needed. While the battle for Praga raged and the attempts to cross the
river failed, Allied radio stations tried desperately to patch up the
split in the alliance which had now been brought into the open. They
broadcast that "the great Battle for Warsaw" had entered its "most
decisive stage." They did not forget to give due praise to the help
"which Marshal Stalin has given the besieged Poles." Soviet radio
stations, too, suddenly began to side with the "adventurers" of
yesterday, with those so called "criminal elements."
However, General Bor and his hard-pressed units,
crushed together in the incredibly small area of Zoliborz and the City
Center, did not get much out of this lip-service. It is true that from
September 13 onwards Soviet planes did drop weapons and ammunition over
Warsaw a couple of times, usually without parachutes, simply packed in
sacks and boxes. Most of the material that reached the Poles was too
damaged to use. As for the ammunition, it was all of Russian calibers
and so did not fit the mainly German weapons used by the AK.
Combatants and civilians suffered more and more as
supplies of food and ammunition began to run out. Polish Command,
therefore, waited in even greater anticipation for the American supply
drop they were expecting, now that the planes could land in the Ukraine.
But the Americans and Russians were not ready until September 18.
Early that morning 110 Flying Fortresses took off
from Southern England. They followed the shuttle-bombing system evolved
for the bombardment of the Rumanian oilfields. They flew over Warsaw,
landed swiftly at Poltava in the Ukraine and then winged their way back
to England from there. What a proud spectacle the air-fleet made as it
appeared over Warsaw that day. The Fortresses were accompanied by 148
fighters. AK soldiers emerged from the trenches; civilians crept from
the cellars. They waved handkerchiefs and cheered the Americans. Not
even the flak which exploded around the bomber formations and then
rained down on Warsaw's streets could dampen their joy. Suddenly
thousands of parachutes opened over the city (1,248 were counted in
all.) The chutes billowed and gently bore their heavy burdens to the
Headquarters of Ninth German Army received an
alert-signal informing them that parachutists were being dropped to
reinforce the rebels. They soon realized what was really happening
however, and must have felt considerable relief, for the dropping zones,
areas still in Polish hands, were too small, and more than 90% of all
the supplies fell into German hands. Because of German flak the American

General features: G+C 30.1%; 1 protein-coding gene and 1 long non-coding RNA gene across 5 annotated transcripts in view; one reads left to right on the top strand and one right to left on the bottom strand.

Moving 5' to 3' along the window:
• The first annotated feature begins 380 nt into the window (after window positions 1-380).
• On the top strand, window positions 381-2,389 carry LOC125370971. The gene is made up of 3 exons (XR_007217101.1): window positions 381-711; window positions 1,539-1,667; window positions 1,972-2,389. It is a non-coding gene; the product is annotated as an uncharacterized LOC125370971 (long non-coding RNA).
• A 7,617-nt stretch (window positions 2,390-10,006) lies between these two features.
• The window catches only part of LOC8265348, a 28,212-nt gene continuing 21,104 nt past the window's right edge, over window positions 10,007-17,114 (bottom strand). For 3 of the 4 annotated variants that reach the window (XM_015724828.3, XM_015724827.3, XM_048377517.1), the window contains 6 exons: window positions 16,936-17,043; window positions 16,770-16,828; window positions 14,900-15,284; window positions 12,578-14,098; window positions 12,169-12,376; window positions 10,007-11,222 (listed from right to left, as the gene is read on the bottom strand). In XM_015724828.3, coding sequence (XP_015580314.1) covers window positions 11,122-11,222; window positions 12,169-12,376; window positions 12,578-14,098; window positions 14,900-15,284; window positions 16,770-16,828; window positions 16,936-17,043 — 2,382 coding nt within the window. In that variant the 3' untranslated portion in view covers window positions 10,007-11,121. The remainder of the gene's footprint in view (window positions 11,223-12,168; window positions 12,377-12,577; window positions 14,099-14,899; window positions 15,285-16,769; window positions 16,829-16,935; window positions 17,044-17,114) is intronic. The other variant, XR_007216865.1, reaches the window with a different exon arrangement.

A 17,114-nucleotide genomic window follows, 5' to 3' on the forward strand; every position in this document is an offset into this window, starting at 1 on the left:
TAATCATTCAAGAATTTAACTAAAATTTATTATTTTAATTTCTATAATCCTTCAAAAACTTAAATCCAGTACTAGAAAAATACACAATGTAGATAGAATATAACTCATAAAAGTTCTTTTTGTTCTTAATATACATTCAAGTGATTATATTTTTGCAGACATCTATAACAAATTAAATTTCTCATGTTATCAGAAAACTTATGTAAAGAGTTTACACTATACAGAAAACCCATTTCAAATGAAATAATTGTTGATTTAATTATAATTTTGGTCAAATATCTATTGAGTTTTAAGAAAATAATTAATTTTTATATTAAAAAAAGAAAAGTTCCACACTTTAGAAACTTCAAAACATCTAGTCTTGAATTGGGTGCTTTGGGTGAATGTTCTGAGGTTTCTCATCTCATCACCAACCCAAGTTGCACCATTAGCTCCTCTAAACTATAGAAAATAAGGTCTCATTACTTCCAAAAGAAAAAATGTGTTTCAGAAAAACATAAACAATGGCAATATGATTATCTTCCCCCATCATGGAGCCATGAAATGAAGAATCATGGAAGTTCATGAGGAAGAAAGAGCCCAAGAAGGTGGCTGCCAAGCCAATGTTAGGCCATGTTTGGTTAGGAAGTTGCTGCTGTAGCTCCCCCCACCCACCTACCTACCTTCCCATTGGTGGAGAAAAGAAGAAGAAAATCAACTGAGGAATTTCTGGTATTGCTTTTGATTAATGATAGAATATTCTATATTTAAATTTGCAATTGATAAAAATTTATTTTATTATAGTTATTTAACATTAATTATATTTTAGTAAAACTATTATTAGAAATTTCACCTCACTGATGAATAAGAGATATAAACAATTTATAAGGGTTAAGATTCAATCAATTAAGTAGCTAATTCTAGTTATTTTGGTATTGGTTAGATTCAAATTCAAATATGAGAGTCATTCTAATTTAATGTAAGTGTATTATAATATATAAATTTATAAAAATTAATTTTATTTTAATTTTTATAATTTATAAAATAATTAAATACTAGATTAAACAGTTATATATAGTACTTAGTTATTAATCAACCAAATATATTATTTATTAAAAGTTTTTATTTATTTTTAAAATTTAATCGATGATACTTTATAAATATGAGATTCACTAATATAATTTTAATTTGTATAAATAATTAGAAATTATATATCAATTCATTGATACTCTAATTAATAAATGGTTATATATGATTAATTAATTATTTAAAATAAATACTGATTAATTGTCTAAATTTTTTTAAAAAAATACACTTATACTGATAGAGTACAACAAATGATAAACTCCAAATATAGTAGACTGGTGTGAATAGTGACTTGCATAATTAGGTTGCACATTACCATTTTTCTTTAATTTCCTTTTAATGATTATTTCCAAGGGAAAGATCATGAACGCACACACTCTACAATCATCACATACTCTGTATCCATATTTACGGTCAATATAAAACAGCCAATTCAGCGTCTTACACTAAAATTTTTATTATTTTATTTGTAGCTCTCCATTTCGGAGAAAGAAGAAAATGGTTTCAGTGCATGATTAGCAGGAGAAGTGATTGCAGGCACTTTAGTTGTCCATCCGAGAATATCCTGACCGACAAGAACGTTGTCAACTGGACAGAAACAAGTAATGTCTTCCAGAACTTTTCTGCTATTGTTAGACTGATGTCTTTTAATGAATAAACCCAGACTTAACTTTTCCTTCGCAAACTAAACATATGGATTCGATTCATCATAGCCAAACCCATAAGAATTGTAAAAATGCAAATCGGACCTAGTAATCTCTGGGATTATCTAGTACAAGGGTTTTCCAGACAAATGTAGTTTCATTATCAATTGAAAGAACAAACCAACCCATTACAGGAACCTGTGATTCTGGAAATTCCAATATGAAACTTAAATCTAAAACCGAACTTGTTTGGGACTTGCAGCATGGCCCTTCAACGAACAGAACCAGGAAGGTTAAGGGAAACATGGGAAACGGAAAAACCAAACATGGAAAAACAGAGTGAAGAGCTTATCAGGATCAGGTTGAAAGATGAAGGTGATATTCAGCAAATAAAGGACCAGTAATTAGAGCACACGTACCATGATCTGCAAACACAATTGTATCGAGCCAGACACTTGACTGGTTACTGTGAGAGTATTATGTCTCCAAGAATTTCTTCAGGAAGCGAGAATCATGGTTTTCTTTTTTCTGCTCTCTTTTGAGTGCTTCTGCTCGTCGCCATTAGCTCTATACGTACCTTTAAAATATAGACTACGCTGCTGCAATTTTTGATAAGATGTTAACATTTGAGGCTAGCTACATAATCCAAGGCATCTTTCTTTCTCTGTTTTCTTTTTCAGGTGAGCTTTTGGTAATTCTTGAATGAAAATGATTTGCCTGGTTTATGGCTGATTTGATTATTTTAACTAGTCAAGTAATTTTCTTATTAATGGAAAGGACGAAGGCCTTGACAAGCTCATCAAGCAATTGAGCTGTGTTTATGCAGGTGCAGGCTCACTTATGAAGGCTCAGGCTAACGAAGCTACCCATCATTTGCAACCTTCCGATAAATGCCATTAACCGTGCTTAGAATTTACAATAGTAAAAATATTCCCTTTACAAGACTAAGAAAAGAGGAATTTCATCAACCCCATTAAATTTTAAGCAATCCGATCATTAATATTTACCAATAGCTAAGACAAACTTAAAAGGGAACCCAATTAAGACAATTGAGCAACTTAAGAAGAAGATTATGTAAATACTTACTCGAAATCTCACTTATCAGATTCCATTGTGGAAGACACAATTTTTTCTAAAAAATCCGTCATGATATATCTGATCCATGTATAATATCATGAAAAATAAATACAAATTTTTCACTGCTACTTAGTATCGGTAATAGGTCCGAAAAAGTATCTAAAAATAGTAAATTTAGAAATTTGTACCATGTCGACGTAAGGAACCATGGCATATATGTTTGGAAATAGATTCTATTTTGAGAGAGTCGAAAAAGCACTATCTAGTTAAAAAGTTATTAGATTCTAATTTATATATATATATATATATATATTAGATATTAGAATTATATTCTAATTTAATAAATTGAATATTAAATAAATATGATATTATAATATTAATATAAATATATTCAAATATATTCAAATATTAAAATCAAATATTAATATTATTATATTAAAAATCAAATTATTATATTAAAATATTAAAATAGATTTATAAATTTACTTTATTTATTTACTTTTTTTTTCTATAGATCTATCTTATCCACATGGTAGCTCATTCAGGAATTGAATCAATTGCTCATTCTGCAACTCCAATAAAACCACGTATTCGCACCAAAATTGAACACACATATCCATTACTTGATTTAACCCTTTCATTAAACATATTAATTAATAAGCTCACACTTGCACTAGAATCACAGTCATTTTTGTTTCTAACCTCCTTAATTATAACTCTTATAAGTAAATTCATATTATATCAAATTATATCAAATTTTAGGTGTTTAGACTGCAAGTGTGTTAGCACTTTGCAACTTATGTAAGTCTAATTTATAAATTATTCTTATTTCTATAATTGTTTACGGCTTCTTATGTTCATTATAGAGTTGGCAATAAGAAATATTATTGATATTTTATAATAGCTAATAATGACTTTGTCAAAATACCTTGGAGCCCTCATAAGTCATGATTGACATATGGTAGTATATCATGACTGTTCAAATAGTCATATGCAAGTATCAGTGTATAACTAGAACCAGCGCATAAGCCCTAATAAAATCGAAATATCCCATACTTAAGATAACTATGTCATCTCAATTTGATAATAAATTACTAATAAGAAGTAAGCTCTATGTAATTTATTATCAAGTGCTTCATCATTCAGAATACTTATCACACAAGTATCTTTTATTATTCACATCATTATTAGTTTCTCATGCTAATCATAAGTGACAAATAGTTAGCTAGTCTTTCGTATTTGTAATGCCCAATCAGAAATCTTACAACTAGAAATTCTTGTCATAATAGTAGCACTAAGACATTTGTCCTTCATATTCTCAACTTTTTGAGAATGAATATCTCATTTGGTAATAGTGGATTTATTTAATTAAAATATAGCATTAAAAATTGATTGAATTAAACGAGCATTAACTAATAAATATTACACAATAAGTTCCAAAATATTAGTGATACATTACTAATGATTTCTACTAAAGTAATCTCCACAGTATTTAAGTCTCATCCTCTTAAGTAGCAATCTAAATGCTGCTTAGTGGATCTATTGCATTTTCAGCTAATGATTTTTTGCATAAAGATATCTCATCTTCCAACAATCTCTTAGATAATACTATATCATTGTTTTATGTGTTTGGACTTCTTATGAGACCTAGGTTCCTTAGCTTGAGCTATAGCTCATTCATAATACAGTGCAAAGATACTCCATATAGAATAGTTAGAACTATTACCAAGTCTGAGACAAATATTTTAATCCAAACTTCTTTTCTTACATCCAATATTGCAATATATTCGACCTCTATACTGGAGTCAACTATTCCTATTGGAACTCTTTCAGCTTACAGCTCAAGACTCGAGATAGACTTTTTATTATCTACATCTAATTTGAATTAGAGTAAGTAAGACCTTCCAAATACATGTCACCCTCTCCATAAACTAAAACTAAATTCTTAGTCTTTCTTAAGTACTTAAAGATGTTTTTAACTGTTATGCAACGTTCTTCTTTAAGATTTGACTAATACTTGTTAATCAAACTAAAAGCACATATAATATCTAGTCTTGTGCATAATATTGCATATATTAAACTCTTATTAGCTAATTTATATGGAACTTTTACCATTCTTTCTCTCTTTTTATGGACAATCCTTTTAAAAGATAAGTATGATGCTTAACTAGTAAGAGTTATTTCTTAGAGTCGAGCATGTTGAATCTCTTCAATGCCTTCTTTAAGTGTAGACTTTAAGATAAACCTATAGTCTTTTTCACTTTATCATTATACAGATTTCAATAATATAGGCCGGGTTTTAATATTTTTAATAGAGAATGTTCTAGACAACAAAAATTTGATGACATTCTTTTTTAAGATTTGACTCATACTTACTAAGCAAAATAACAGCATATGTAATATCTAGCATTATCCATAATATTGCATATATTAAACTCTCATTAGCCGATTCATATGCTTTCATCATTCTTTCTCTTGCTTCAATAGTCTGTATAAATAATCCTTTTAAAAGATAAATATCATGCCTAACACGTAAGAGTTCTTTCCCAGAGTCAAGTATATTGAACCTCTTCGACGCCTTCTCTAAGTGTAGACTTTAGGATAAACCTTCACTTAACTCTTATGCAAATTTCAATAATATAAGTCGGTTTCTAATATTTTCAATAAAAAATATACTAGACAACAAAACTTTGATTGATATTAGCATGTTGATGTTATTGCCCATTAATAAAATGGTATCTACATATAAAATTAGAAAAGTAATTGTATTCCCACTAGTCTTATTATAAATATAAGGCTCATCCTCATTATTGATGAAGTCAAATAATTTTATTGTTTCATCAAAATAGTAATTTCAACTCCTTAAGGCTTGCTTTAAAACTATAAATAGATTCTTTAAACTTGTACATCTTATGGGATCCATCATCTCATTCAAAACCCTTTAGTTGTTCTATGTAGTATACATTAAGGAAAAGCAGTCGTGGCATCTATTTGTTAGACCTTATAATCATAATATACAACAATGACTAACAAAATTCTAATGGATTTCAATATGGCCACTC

Boeings had to fly too high for accurate supply dropping. In addition,
all their cargo could not be dropped in their first run and heavy
defensive fire made a second too risky. The Germans sent all the weapons
and ammunition captured in this way to the Volkssturm (the German Home
Guard) they were forming in East Prussia, where they were used against
the Russians a few months later.
the meager success of the drop did, however, mean that the rebels could
continue the struggle another few days. Despite negative reports on the
operation from the Eighth USAAF, further drops were planned, but could
only have taken place after October 1. Day after day, General Bor
signaled London: "Hunger. Autumn cold. Starvation rations. Civilian
population depressed." Bach-Zelewski’s units had now been reinforced
with almost intact Wehrmacht units drawn off from Praga after the
stabilization of the Vistula front. On September 24 they attacked
Mokotow. Polish losses were so great that the Home Army had to give up
the area and evacuate the last remnants of their troops.
All too monotonously the same process was repeated in
Zoliborz. After days of skirmishing, the Germans used what remained of
their 19th Tank Division, which had been evacuated from Praga, to start
one of the heaviest attacks of the whole uprising. They disregarded
their losses. The demands for surrender, issued as a routine procedure
before any such attack, were turned down by the Polish Area Commander
who, although severely wounded, continued to command the action. He did
at least agree to evacuate the civilians.
In the first grey light of dawn on September 29, the
Germans began a hurricane artillery bombardment. Then wave after wave of
tanks, assault guns and self-propelled guns moved up in the direction of
the heavy barricades around Wilson Square. Infantry from Schmidt's
Combat Group followed hard on their heels.
Then Warsaw saw the last--and ultimately
unsuccessful--combined Russian and Polish action. In Zoliborz they had
established direct radio links with Rokossovsky. Now at least, heavy
Russian artillery bombardment from Praga interdicted the German attack.
The tactical disintegration of the Home Army was now
obvious to everyone. While the Polish Colonel Wachnowski (code-name
Karol Ziemski) was getting in touch with the Germans to negotiate a
total surrender, the Commander of Zoliborz, Lieutenant-Colonel Zywiciel,
who was severely wounded and in a totally hopeless and desperate
situation, was still, on September 30, refusing to give in to continual
German demands for surrender.
Then the German Command permitted Colonel Wachnowski
to go up to the battle line. He went as far as the frontline--just as
another tank attack began on Wilson Square--then he changed his mind.
After seeing the real situation in Zoliborz he ordered the district to
surrender at once.
On September 4 at 6:15 p.m. battle stopped in
Zoliborz. General Bor signaled London: "Our struggle is in its last
agonizing stage … I shall be compelled to capitulate."